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New Prime Inc v Oliveira: An Illustration of Justice Gorsuch's Textualist Style

Updated: Jan 21, 2019

Yesterday Justice Gorsuch issued the Court's opinion in New Prime Inc v. Oliveira, which he authored for a unanimous SCOTUS. The decision gives an interesting glimpse into his textualist style of legal analysis, which is reminiscent of (and in my opinion, even a further development of) the textual style of his predecessor and former boss, Justice Scalia.

For the purpose of this article, I'll focus on the only significant issue in the case: Are independent contractors covered under the Federal Arbitration Act's exemption for “contracts of employment of seamen, railroad employees, or any other class of workers engaged in foreign or interstate commerce"?


In approaching this question, Justice Gorsuch invoked the plain meaning canon of statutory construction as follows:

[I]t’s a ‘fundamental canon of statutory construction’ that words generally should be ‘interpreted as taking their ordinary . . . meaning . . . at the time Congress enacted the statute.’” Wisconsin Central Ltd. v. United States, 585 U. S. ___, ___ (2018) (slip op., at 9) (quoting Perrin v. United States, 444 U. S. 37, 42 (1979)

Justice Gorsuch then acknowledged the plain meaning "employment" as it would be understood by lawyers today:


"To many lawyerly ears today, the term “contracts of employment” might call to mind only agreements between employers and employees (or what the common law sometimes called masters and servants)."

… As well as current dictionary definitions of the term:

"Suggestively, at least one recently published law dictionary defines the word 'employment' to mean 'the relationship between master and servant.' Black’s Law Dictionary 641 (10th ed. 2014)."

Justice Gorsuch then turned his analysis to the meaning of the term at the time of the Federal Arbitration Act's adoption in 1925:


"But this modern intuition isn’t easily squared with evidence of the term’s meaning at the time of the Act’s adoption in 1925. At that time, a 'contract of employment' usually meant nothing more than an agreement to perform work. As a result, most people then would have understood §1 [of the Federal Arbitration Act] to exclude not only agreements between employers and employees but also agreements that require independent contractors to perform work."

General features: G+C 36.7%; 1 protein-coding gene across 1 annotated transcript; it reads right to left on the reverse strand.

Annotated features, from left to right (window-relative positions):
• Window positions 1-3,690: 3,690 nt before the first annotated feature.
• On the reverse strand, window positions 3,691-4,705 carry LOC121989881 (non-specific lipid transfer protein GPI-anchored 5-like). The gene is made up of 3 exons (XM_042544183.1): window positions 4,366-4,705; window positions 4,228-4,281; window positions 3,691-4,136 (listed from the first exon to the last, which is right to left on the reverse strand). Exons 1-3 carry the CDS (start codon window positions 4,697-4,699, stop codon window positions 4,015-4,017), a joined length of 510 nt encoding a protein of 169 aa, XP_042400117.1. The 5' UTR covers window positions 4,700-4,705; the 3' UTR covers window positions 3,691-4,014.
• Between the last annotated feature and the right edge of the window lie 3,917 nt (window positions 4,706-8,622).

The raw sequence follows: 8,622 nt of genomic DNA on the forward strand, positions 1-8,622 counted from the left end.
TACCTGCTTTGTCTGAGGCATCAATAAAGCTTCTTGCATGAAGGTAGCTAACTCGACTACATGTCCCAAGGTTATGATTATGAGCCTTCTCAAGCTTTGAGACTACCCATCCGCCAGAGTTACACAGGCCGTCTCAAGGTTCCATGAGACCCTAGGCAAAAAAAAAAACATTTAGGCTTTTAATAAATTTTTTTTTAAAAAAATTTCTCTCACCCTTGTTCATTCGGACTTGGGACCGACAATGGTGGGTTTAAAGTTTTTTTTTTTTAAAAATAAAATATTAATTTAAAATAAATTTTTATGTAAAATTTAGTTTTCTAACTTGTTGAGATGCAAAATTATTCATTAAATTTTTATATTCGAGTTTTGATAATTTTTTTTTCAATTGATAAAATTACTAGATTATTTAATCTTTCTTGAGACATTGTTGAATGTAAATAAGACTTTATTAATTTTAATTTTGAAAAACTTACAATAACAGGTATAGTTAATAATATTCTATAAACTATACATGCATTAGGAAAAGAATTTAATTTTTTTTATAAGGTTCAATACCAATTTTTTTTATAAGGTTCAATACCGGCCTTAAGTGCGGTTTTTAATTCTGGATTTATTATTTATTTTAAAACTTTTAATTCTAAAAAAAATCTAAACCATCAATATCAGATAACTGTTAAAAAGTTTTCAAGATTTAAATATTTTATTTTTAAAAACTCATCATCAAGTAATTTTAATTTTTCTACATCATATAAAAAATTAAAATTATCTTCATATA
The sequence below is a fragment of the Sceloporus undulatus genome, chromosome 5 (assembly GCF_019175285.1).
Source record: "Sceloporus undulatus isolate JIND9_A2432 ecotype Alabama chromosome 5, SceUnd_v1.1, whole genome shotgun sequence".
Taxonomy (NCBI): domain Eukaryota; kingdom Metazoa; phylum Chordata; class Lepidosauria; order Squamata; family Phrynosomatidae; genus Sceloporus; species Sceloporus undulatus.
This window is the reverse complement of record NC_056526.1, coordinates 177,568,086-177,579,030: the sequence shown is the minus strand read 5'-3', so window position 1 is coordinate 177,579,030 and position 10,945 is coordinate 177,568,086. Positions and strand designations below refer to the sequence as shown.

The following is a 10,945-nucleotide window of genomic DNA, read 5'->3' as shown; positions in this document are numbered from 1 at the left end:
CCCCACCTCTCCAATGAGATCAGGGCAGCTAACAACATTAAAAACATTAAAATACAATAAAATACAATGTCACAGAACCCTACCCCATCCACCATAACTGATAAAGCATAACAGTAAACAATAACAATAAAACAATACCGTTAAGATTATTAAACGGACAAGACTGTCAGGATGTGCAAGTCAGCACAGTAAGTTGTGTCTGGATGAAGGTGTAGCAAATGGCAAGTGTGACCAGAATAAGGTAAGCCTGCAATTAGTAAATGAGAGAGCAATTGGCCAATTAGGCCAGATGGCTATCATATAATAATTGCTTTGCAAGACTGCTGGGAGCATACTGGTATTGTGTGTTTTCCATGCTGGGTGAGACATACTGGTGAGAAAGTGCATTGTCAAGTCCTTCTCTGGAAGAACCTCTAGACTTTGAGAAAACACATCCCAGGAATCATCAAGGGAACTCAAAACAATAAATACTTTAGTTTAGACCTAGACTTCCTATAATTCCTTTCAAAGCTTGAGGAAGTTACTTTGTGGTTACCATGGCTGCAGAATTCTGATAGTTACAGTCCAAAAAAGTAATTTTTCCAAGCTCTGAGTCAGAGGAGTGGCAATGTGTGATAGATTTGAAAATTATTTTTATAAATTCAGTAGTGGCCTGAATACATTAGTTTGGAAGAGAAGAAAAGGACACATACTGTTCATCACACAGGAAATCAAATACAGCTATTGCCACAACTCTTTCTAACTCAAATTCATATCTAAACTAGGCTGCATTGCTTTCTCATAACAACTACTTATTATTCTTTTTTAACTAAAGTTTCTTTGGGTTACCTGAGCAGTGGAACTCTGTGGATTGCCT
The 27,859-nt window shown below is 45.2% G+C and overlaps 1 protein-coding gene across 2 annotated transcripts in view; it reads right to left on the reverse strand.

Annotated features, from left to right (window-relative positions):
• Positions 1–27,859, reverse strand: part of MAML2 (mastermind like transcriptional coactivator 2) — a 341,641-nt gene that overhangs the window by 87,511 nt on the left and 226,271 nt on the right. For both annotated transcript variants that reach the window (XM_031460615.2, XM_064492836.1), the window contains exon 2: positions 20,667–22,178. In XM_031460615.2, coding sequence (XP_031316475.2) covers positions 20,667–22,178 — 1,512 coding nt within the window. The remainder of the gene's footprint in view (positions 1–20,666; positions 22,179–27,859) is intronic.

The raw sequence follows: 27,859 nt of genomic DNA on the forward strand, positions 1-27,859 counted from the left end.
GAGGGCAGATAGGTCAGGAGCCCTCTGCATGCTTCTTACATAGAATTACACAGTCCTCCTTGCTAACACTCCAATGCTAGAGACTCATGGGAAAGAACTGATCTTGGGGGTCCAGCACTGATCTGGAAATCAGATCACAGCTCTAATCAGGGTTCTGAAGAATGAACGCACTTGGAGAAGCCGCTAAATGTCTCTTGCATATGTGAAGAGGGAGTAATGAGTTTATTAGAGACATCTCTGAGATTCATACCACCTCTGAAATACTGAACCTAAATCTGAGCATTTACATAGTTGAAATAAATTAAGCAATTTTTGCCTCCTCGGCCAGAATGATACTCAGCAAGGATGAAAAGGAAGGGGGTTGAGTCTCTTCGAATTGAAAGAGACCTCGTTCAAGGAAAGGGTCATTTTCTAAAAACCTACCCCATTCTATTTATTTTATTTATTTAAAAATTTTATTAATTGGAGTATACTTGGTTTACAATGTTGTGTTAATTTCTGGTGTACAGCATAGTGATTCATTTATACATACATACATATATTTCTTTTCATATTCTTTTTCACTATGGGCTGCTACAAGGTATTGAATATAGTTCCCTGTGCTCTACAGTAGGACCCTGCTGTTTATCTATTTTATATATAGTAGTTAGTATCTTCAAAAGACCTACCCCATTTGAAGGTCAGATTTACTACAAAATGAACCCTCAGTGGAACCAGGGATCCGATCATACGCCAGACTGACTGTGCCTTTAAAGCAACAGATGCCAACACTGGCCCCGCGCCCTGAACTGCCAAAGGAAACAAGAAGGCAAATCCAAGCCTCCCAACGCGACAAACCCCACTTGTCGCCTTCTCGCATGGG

Then began an exhaustive analysis of the commonly understood meaning of the term in 1925:

What’s the evidence to support this conclusion? It turns out that in 1925 the term “contract of employment” wasn’t defined in any of the (many) popular or legal dictionaries the parties cite to us. And surely that’s a first hint the phrase wasn’t then a term of art bearing some specialized meaning. It turns out, too, that the dictionaries of the era consistently afforded the word “employment” a broad construction, broader than may be often found in dictionaries today. Back then, dictionaries tended to treat “employment” more or less as a synonym for “work.” Nor did they distinguish between different kinds of work or workers: All work was treated as employment, whether or not the common law criteria for a master-servant relationship happened to be satisfied."

After considering the commonly understood meaning, Justice Gorsuch turned to the use of the term in contemporaneous (1925) legal authorities including USSC cases, federal statutes, state court cases, state statutes, concluding: "We see here no evidence that a “contract of employment” necessarily signaled a formal employer-employee or master-servant relationship. "


Justice Gorsuch next invoked the Noscitur a sociis (It is recognized by its friends) canon of statutory construction:

"More confirmation yet comes from a neighboring term in the statutory text. Recall that the Act excludes from its coverage 'contracts of employment of . . . any . . . class of workers engaged in foreign or interstate commerce.' 9 U. S. C. §1 (emphasis added). Notice Congress didn’t use the word 'employees' or 'servants,' the natural choices if the term 'contracts of employment' addressed them alone. Instead, Congress spoke of 'workers,' a term that everyone agrees easily embraces independent contractors. That word choice may not mean everything, but it does supply further evidence still that Congress used the term 'contracts of employment' in a broad sense to capture any contract for the performance of work by workers."